AFI: And yet it’s much worse in the US where about 7 per cent of film directors are women, which is astonishing.




Kerry, Josie, Diana at rear, with
Gillian Armstrong, 1995.

GA: It is astonishing. It’s actually quite serious because the director and the writer are telling stories that become our myths and our culture, so it’s actually very important that women are telling stories as well.


RS: Does it frustrate you that you’re always interviewed and talked about as a ‘woman filmmaker’?


GA: Pisses me off no end!! I literally have actually refused to talk about it because I just feel like, you don’t ask Peter Weir or Phillip Noyce about being a male director. But just now and then I meet someone at the film school and I ask about the intake and then I have felt that now it’s time to speak out again because I can’t believe the numbers!


AFI: Perhaps there is another wave of activism coming along because there have been all these depressing statistics recently released about women in the workplace – all over the place, not just the in the arts. Women are not making it into the powerful positions.


GA: Yes, women lawyers who are paid less than the men, and so all these smart girls who are topping the state and everything, you think, well, in the end, bloody men are still running the country and they didn’t have to work nearly as hard as you did, but they all go to the pub together and talk about football!


AFI:  You said somewhere that your natural way of working wasn’t as a documentary filmmaker. What did you mean by that?




Kerry, Josie, Diana & Gillian, 1988.

GA: I meant that I’m really a drama filmmaker. But when I’m working as a documentary filmmaker, oh god, I do try to work like the best documentary filmmaker I can possibly be! Just that my major work and time has been directing drama. Documentary is a completely different skill but I have done quite a few. I put my documentary hat on and I’d stumble around the first two days, because I haven’t done if for a couple of years. But then it comes back. I’m very conscientious at making the best possible documentary I can.


AFI: So when you’re making the film, and for example, you’re filming the three women sitting on the couch talking, are you the one asking the questions? You’re not behind the camera?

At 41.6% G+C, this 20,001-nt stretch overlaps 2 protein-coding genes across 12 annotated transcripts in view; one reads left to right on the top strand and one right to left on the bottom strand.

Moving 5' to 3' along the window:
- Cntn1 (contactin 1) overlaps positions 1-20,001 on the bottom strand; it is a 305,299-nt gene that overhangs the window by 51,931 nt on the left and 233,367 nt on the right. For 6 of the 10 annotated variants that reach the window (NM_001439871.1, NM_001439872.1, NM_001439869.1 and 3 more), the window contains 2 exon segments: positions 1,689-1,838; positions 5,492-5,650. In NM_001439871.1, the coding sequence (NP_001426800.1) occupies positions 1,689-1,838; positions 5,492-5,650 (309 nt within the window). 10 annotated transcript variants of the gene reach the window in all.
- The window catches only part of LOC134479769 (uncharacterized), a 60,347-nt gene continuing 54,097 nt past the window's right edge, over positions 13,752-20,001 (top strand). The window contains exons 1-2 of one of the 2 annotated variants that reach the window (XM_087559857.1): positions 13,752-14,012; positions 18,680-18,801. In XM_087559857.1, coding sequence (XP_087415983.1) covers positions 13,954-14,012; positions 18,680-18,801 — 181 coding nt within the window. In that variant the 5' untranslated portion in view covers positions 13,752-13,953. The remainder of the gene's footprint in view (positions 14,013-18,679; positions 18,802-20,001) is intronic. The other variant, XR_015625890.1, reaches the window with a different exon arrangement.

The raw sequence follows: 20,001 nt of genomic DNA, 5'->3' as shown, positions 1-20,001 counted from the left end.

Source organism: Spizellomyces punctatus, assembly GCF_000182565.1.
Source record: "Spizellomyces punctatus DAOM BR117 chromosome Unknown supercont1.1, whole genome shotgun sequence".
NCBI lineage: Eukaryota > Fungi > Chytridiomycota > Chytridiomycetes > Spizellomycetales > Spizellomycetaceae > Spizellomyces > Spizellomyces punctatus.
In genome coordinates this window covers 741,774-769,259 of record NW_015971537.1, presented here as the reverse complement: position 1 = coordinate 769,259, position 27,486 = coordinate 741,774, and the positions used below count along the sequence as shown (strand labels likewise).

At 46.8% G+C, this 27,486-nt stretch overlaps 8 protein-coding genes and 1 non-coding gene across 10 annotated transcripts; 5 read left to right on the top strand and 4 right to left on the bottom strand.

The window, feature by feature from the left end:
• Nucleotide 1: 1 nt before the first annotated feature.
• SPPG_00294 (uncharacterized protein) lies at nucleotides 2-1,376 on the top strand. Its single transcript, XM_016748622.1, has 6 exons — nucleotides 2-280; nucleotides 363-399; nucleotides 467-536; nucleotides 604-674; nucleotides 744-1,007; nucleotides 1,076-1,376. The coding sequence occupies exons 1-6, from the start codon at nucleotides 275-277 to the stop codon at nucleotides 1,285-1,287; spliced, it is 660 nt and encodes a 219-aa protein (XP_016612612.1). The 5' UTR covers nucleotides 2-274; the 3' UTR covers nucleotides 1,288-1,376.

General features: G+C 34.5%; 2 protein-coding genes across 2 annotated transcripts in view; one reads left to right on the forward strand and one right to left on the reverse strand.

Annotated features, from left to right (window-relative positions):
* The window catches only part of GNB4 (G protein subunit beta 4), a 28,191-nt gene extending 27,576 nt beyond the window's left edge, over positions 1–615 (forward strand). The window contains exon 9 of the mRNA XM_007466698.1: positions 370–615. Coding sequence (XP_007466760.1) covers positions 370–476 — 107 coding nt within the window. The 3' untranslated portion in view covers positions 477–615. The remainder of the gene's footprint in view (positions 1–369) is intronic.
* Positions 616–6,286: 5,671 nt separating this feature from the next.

GA: I’m asking the questions. I’m not holding the camera. It’s becoming rare in documentaries, but I did have enough money to have a fantastic documentary cinematographer.


AFI: So you’re there and you’re able to just interact with your subjects?


GA: Yeah, yeah. It such a pity that budgets have been cut back so much because it’s a different art. The person who’s got a visual head and the person who’s sensing who’s going to talk next and move the camera and get them in focus is very different from the person who’s thinking, “where’s this going? Are they answering the question? Should I ask it another way?” To have those two things going on in your head at the same time is a very big ask.


AFI: You edited the film with your long term editor Nick Beauman. How do you work together and how many hours of footage were you working to cut down?




Kerry with husband Neil, 2009.

GA: I can’t remember how many hours, but it was a huge job this one, because I had to cut the old film down, the 90-minute documentary from the past, because I felt that first of all you have to understand the girls’ characters and where they’re all coming from. So that was really tough, to bring that down. A delicate balance, because I know the audience are feeling like, “ok, we want to get onto ‘now’.” But if you don’t understand where they’ve come from…It was weeks and weeks in the cutting room. Also the thing about documentary is that even though I had a basic idea of roughly what had happened in their lives, and themes I wanted to explore and question, there were other areas that opened up and there were surprises. That’s the exciting thing about documentary, that you go out and you think it’s going to go one way, but actually… There’s definitely a theme about motherhood and early childhood that came out of this one, which was a complete surprise. Both Josie and Diana look back on their childhoods and their own mothers. Structuring it and giving it a form so that it’s like a drama – you take the audience in and start gradually revealing, and hopefully taking them deeper and deeper, it took us a lot of time.


There are two things with the editing process. The first thing is to cull and get the best. We had more on the daughters but in the end we had to really cull. And then you have to structure. There were literally coloured cards all over the walls in my cutting room with 20 holes in each of them as we moved them round as we played with the structure and tried to get the structure right so that it would really take you on an emotional journey.